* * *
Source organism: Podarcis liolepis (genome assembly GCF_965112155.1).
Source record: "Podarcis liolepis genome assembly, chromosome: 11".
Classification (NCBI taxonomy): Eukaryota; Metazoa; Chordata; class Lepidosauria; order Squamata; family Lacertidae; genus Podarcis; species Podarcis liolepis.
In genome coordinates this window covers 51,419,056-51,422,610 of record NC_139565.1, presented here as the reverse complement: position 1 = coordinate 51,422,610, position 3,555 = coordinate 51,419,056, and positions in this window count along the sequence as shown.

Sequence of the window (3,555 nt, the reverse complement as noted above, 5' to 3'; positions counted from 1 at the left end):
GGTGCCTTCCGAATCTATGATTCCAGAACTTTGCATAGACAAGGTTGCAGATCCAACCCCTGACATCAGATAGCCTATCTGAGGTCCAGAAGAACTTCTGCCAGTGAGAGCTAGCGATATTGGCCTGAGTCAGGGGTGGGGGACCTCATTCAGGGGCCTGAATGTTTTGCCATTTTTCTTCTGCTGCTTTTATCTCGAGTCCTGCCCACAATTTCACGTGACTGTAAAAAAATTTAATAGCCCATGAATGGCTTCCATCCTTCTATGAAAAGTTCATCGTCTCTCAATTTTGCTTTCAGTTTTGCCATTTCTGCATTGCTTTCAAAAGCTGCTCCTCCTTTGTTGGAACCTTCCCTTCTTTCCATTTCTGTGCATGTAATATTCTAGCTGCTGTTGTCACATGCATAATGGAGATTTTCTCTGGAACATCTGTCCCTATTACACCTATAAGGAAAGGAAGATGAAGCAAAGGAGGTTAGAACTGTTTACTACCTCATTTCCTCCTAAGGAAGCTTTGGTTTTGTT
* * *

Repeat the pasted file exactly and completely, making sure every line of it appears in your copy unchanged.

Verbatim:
Source organism: Podarcis liolepis (genome assembly GCF_965112155.1).
Source record: "Podarcis liolepis genome assembly, chromosome: 11".
Classification (NCBI taxonomy): Eukaryota; Metazoa; Chordata; class Lepidosauria; order Squamata; family Lacertidae; genus Podarcis; species Podarcis liolepis.
In genome coordinates this window covers 51,419,056-51,422,610 of record NC_139565.1, presented here as the reverse complement: position 1 = coordinate 51,422,610, position 3,555 = coordinate 51,419,056, and positions in this window count along the sequence as shown.

Sequence of the window (3,555 nt, the reverse complement as noted above, 5' to 3'; positions counted from 1 at the left end):
GGTGCCTTCCGAATCTATGATTCCAGAACTTTGCATAGACAAGGTTGCAGATCCAACCCCTGACATCAGATAGCCTATCTGAGGTCCAGAAGAACTTCTGCCAGTGAGAGCTAGCGATATTGGCCTGAGTCAGGGGTGGGGGACCTCATTCAGGGGCCTGAATGTTTTGCCATTTTTCTTCTGCTGCTTTTATCTCGAGTCCTGCCCACAATTTCACGTGACTGTAAAAAAATTTAATAGCCCATGAATGGCTTCCATCCTTCTATGAAAAGTTCATCGTCTCTCAATTTTGCTTTCAGTTTTGCCATTTCTGCATTGCTTTCAAAAGCTGCTCCTCCTTTGTTGGAACCTTCCCTTCTTTCCATTTCTGTGCATGTAATATTCTAGCTGCTGTTGTCACATGCATAATGGAGATTTTCTCTGGAACATCTGTCCCTATTACACCTATAAGGAAAGGAAGATGAAGCAAAGGAGGTTAGAACTGTTTACTACCTCATTTCCTCCTAAGGAAGCTTTGGTTTTGTT